Springtime Reminders #2

In Part 2 of our 2 part series on Laminitis and Spring Time Cautions...

Terminology and Feeding Rates!

There are many terms when discussing Spring Time Cautions and you may be confused or not sure about some of the terminology. While others may be at expert level status due to having had to learn all this due to watching your own horse or pony battle with laminitis. It can be a long tough and sometimes heart-breaking journey. We hope that we can offer some tips, tricks, and education to save you that heartache for your own equines.

What is the difference between laminitis and founder?

These 2 terms are often used interchangeably, however, the following gives a little more insight into their definitions. Laminitis: Weakening of the laminae hoof wall connection - the tissue that connects the coffin bone to the hoof wall inside the foot. Horses and ponies, like us humans are experiencing more and more metabolic issues often from too much feed/inappropriate feed and not enough exercise. The first sign of PPID/Cushing's or IR can often be laminitis. Laminitis can be sub-clinical or low-grade and in our previous email, we discussed these signs. Left unchecked, or unresolved, laminitis can progress to what some call 'founder'. This commonly occurs in cresty-necked, or obese horses and is a great reason why horses should exit winter more on the lean side. There are many varying degrees of laminitis - mild or low grade to severe (founder).

Founder: Often used synonymously with laminitis, but often indicates disease progression if this term is used. Most people use the term founder to show a horse whose coffin bone has come separated from its hoof wall attachment and is displaced.


Not just limited to grass, Carbohydrate/Grain overload can also be a major cause of laminitis. Nutritionally induced laminitis through carbohydrate overload (grain, fruit, snacks, molasses) is another common cause. An excess of starch and sugars overflowing into the hindgut upsets the microflora (bacteria), which in turn, produces lactic acid, increasing the acidity of the hindgut. A toxic environment is created and toxins are released into the bloodstream via leaky hindgut epithelium.

Although laminitis is commonly caused by feed, grass, or grain overload, it is also important to realize that not EVERY case of laminitis is feed or metabolically related.

There are other causes such as: 

  • Snakebite.
  • Retained fetal membranes (placenta) after the birth of a foal.
  • Toxaemia - Many different causes, but horses that have high levels of toxins in the bloodstream are at high risk of laminitis. Bacterial, viral, plant, chemical and fungal toxins have all been implicated in causing laminitis. Keep an eye on horses that are suffering from fever, diarrhoea, colic (particularly after surgery), pneumonia, and pleurisy. Treatment of the initiating cause must be accomplished before improvement in laminitis can be expected.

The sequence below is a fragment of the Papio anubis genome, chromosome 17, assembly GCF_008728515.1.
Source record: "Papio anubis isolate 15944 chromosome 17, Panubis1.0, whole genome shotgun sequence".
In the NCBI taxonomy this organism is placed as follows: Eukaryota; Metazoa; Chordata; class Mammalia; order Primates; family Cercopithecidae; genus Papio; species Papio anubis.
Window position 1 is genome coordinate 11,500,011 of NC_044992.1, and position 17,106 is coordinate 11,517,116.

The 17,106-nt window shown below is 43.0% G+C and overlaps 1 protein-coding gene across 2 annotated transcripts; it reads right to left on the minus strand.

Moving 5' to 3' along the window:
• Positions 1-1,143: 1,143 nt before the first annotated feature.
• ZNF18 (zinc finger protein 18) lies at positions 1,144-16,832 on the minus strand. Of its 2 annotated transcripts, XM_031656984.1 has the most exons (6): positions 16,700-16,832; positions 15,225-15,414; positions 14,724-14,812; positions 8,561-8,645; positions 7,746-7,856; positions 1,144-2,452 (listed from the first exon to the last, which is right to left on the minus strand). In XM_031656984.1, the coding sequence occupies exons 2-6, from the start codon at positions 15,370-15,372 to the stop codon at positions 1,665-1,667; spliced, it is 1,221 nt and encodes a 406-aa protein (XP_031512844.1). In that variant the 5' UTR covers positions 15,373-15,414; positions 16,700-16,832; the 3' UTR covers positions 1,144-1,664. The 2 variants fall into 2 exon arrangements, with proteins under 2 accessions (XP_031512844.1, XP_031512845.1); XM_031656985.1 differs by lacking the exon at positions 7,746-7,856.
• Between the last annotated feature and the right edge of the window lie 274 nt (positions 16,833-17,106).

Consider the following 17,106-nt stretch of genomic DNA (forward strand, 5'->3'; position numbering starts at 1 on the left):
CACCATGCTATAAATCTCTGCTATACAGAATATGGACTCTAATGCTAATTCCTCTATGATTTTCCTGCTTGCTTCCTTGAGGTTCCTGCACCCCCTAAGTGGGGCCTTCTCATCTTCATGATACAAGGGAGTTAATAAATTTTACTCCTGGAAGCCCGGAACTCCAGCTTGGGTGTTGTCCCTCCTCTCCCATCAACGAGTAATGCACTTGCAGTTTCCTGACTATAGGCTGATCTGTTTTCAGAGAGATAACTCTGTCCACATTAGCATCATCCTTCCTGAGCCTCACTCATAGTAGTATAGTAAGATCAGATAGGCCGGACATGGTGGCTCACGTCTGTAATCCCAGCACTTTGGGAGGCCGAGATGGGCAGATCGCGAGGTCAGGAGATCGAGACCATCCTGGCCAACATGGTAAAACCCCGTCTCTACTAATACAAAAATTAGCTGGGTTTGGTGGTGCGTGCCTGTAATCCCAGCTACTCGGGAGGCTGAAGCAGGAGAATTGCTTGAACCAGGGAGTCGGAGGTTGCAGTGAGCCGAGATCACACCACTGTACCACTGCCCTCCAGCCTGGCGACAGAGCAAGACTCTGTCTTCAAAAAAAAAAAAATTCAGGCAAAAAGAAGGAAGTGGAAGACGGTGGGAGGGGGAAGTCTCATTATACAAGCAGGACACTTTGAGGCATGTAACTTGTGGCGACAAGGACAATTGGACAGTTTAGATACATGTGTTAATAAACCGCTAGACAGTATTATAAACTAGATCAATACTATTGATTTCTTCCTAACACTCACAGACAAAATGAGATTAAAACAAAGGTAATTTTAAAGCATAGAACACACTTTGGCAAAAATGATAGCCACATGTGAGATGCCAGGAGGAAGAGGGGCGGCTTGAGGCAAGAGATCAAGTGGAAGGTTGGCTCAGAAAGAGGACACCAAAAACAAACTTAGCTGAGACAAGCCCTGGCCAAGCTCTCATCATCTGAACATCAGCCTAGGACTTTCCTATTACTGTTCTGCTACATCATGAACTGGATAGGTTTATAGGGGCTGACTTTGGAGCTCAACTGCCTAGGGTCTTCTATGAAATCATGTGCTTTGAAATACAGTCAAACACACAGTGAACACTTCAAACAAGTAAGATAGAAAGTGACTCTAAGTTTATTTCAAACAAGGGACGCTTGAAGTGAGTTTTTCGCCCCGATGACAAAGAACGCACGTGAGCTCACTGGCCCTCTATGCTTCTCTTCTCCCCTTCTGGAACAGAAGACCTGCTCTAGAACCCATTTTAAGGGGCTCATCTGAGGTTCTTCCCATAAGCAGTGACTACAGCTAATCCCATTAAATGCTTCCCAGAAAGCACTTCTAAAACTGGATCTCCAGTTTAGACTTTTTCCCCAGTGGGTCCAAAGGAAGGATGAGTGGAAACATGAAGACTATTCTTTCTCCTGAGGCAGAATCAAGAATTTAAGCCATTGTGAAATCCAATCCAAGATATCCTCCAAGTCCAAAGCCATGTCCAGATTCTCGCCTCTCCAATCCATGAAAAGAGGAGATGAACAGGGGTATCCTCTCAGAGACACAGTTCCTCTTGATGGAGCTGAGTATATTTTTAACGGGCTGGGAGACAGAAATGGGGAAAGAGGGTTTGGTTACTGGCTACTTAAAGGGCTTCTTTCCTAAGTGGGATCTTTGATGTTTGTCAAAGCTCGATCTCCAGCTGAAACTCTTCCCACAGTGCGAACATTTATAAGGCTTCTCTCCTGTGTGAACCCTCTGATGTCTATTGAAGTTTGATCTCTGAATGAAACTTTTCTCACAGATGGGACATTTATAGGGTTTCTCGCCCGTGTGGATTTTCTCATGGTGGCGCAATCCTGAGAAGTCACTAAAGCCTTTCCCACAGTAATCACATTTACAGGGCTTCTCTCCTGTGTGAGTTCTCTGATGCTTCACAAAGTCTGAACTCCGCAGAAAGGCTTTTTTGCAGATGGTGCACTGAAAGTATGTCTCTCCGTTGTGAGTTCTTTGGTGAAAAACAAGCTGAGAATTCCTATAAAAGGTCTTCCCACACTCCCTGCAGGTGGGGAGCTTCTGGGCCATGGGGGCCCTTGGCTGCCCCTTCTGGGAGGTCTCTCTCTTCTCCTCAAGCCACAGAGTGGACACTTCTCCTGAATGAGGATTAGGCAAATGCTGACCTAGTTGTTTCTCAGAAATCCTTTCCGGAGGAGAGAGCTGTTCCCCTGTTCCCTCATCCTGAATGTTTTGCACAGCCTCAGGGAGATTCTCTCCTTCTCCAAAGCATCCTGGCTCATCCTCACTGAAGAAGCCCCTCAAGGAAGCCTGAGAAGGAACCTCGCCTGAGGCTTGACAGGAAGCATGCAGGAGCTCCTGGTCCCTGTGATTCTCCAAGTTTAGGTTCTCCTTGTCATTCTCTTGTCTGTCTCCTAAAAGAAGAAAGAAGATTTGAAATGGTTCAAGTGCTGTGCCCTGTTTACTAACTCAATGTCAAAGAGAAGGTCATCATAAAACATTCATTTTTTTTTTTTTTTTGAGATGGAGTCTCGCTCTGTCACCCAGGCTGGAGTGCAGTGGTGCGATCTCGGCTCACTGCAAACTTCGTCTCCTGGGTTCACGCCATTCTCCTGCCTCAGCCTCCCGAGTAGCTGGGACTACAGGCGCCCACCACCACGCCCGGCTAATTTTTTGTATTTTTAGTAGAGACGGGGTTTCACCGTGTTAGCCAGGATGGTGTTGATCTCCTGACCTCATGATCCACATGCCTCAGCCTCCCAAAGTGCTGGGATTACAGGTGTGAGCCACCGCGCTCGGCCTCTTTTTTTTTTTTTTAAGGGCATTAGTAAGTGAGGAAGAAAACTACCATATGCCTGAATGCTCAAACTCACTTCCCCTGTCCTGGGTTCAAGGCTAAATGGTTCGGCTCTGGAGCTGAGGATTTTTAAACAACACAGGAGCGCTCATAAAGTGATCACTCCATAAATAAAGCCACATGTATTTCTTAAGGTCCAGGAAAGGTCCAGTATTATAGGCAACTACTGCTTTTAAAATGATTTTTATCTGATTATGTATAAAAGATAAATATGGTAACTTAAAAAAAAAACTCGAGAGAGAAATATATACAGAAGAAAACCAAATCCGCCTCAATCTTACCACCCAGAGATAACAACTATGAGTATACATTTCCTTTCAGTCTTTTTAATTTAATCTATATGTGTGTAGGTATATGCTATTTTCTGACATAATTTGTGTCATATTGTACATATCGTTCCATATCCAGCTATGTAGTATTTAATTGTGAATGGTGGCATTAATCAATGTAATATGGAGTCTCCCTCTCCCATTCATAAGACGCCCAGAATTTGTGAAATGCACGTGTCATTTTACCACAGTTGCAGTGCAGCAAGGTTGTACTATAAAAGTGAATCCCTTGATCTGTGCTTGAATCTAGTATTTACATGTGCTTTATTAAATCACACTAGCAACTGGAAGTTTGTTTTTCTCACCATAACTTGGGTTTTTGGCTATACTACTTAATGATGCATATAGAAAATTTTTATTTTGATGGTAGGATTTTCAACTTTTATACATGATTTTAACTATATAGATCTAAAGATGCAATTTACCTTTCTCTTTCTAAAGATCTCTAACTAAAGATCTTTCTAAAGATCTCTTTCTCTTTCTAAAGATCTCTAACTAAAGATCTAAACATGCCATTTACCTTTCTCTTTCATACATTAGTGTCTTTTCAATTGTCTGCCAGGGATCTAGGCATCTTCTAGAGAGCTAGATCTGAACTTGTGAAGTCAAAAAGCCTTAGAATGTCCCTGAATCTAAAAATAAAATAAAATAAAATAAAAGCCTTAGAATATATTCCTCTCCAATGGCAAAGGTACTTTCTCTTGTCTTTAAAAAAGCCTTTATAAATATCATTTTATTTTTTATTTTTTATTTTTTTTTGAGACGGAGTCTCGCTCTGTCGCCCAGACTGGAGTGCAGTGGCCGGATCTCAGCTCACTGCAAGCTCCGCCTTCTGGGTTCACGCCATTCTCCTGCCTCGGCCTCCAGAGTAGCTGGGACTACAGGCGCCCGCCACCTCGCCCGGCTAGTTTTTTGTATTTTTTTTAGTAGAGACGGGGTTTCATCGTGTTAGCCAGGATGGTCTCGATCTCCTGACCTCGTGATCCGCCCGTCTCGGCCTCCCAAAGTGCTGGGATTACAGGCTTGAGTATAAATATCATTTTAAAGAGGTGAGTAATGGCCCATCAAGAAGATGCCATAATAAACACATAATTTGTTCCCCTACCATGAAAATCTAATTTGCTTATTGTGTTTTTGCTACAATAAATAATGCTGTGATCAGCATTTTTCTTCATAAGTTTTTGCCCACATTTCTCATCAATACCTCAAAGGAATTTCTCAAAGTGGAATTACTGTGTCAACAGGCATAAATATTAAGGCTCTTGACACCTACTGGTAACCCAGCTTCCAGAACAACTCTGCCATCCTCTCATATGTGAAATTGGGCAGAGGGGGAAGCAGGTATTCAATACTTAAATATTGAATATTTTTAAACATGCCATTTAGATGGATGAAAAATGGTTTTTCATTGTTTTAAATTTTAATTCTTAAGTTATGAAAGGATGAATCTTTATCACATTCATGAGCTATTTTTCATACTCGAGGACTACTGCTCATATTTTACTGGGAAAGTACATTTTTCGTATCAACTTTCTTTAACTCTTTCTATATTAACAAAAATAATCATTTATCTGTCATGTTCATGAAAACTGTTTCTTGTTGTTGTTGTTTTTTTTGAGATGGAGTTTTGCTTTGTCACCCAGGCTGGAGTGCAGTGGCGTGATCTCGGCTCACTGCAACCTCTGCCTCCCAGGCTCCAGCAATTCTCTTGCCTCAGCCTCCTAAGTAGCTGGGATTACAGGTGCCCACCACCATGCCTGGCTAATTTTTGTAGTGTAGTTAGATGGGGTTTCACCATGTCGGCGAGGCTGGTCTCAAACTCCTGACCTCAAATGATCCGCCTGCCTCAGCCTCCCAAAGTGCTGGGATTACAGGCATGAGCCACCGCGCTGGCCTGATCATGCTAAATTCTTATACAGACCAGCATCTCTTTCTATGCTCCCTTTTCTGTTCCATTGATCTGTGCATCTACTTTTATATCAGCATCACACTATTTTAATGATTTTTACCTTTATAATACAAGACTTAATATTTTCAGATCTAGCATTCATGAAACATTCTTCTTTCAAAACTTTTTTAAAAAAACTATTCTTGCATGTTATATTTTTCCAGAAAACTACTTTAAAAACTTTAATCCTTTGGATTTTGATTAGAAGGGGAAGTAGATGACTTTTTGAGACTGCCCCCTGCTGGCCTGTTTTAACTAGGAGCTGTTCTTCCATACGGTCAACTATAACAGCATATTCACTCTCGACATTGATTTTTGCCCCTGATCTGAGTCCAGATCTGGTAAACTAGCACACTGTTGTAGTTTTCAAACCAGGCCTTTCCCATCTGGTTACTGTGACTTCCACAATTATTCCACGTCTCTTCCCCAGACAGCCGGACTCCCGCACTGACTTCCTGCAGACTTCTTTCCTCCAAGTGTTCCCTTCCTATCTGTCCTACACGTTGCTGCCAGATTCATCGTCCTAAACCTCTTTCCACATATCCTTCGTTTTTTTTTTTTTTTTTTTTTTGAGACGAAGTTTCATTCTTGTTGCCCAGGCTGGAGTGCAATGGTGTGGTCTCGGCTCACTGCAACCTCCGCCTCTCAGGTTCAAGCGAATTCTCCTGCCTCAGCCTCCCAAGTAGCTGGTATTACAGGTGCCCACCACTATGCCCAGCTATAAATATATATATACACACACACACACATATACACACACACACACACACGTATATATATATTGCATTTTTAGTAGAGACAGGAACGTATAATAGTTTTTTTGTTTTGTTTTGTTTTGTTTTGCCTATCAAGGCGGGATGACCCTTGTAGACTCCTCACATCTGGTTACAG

• Medications and Steroids - Although controversial, prolonged use or high doses of corticosteroids may contribute to the development of laminitis in some horses. Routine vaccinations have also been known to cause laminitis for the odd horse or pony, therefore careful consideration needs to be given of the time of year they are given for metabolic-type horses and ponies.
  • Trauma - If a horse is injured and therefore is excessively weight-bearing on one leg. Fast or prolonged work on hard surfaces is another cause that has been associated with mechanical laminitis.

WSC, NSC, and ESC - what are these?

What are WSC, NSC, and ESC? These are terms for various carbohydrate fractions in forage or feeds.

  • Water Soluble Carbohydrates (WSC) are carbohydrates solubilized and extracted in water. Includes monosaccharides, disaccharides and some polysaccharides — mainly fructan.
  • Fructan is a major storage carbohydrate in grasses.
  • Non-Structural Carbohydrate (NSC) is calculated by adding Water Soluble Carbohydrate (WSC) and Starch.
  • Ethanol Soluble Carbohydrates (ESC) are simple sugars. Only ESC and Starch will cause glucose spikes and insulin spikes.

It is the ESC and Starch levels added together that give the percentage of carbohydrates in the hay. For laminitic, IR/Cushings, or any obese or metabolically challenged horse or pony, this should be under 10%, with the starch portion being 4% or lower.

How much should a horse be fed?

As a feeding guide, a horse should receive approximately 1.5 – 2.5% of its body weight in forage. Therefore on average, a 500kg horse in maintenance up to moderate work should be getting 10-12.5kg or forage (hay/grass from grazing) per day.

If your horse is overweight, then aiming for 1.5% is ideal and if underweight then heading for 2.5% would be ideal. If your horse needs to lose weight, feeding 1.5% of its current body weight, or 2.0% of it's ideal bodyweight (whichever is more) is recommended.